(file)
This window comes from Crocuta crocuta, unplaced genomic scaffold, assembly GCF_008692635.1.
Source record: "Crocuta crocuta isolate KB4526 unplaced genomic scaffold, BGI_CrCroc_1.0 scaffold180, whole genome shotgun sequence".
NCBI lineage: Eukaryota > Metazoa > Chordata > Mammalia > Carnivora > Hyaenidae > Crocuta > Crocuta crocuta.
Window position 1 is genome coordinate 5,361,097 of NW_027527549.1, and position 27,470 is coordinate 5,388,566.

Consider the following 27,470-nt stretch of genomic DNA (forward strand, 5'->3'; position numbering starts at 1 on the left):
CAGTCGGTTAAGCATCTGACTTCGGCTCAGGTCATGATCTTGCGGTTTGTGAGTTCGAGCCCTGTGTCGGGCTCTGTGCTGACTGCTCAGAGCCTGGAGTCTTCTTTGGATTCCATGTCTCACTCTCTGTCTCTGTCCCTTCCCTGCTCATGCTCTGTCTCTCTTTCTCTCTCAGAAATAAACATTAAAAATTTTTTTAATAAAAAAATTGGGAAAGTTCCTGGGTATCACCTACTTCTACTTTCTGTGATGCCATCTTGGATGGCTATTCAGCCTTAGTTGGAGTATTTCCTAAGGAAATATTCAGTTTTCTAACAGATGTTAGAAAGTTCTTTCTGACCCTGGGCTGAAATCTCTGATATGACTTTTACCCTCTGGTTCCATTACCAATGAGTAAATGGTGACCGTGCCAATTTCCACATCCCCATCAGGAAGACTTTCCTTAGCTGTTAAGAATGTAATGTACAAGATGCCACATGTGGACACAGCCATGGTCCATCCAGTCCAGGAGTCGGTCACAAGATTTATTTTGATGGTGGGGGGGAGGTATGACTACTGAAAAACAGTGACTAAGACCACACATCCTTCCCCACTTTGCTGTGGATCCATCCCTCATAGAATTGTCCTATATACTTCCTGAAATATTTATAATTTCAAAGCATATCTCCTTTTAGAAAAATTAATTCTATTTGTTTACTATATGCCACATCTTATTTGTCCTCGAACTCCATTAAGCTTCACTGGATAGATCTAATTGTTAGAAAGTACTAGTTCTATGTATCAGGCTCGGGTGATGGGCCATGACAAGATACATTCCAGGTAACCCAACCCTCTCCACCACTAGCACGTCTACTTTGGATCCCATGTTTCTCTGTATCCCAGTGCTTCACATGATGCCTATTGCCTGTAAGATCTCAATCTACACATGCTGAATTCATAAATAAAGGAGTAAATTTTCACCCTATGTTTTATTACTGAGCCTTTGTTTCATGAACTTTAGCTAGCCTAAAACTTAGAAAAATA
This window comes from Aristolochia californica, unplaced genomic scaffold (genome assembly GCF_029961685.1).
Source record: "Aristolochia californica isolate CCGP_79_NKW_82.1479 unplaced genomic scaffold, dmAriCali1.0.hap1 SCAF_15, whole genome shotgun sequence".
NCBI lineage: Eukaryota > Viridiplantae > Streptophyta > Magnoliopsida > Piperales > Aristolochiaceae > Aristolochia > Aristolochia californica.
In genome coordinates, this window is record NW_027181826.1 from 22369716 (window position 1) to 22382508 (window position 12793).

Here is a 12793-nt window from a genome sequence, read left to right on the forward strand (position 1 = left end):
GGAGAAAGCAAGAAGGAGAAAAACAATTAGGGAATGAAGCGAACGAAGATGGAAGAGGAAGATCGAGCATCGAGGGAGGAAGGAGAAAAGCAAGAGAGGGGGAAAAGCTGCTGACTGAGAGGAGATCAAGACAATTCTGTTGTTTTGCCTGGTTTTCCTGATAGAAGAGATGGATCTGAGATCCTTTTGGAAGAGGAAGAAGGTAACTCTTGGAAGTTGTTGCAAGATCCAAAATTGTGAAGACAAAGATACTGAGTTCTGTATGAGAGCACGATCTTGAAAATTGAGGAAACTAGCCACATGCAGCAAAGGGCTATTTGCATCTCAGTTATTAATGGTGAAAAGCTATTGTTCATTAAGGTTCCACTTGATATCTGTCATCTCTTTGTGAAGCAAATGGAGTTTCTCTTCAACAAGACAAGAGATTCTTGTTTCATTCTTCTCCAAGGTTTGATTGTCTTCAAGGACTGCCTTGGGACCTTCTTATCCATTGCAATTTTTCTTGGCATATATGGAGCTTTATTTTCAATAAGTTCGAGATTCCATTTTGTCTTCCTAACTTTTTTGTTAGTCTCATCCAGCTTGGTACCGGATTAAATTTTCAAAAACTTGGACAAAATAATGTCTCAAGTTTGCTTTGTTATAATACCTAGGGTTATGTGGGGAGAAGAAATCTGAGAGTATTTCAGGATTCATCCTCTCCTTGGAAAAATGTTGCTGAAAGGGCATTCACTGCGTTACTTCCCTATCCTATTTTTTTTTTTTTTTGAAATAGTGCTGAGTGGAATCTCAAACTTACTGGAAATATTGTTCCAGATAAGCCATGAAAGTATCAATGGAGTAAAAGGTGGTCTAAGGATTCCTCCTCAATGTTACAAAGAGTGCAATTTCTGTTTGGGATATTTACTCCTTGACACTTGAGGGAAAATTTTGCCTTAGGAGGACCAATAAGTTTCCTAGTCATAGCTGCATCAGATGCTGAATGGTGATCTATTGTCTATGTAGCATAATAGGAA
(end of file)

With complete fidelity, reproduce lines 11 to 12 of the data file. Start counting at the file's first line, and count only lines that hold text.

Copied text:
Here is a 12793-nt window from a genome sequence, read left to right on the forward strand (position 1 = left end):
GGAGAAAGCAAGAAGGAGAAAAACAATTAGGGAATGAAGCGAACGAAGATGGAAGAGGAAGATCGAGCATCGAGGGAGGAAGGAGAAAAGCAAGAGAGGGGGAAAAGCTGCTGACTGAGAGGAGATCAAGACAATTCTGTTGTTTTGCCTGGTTTTCCTGATAGAAGAGATGGATCTGAGATCCTTTTGGAAGAGGAAGAAGGTAACTCTTGGAAGTTGTTGCAAGATCCAAAATTGTGAAGACAAAGATACTGAGTTCTGTATGAGAGCACGATCTTGAAAATTGAGGAAACTAGCCACATGCAGCAAAGGGCTATTTGCATCTCAGTTATTAATGGTGAAAAGCTATTGTTCATTAAGGTTCCACTTGATATCTGTCATCTCTTTGTGAAGCAAATGGAGTTTCTCTTCAACAAGACAAGAGATTCTTGTTTCATTCTTCTCCAAGGTTTGATTGTCTTCAAGGACTGCCTTGGGACCTTCTTATCCATTGCAATTTTTCTTGGCATATATGGAGCTTTATTTTCAATAAGTTCGAGATTCCATTTTGTCTTCCTAACTTTTTTGTTAGTCTCATCCAGCTTGGTACCGGATTAAATTTTCAAAAACTTGGACAAAATAATGTCTCAAGTTTGCTTTGTTATAATACCTAGGGTTATGTGGGGAGAAGAAATCTGAGAGTATTTCAGGATTCATCCTCTCCTTGGAAAAATGTTGCTGAAAGGGCATTCACTGCGTTACTTCCCTATCCTATTTTTTTTTTTTTTTGAAATAGTGCTGAGTGGAATCTCAAACTTACTGGAAATATTGTTCCAGATAAGCCATGAAAGTATCAATGGAGTAAAAGGTGGTCTAAGGATTCCTCCTCAATGTTACAAAGAGTGCAATTTCTGTTTGGGATATTTACTCCTTGACACTTGAGGGAAAATTTTGCCTTAGGAGGACCAATAAGTTTCCTAGTCATAGCTGCATCAGATGCTGAATGGTGATCTATTGTCTATGTAGCATAATAGGAA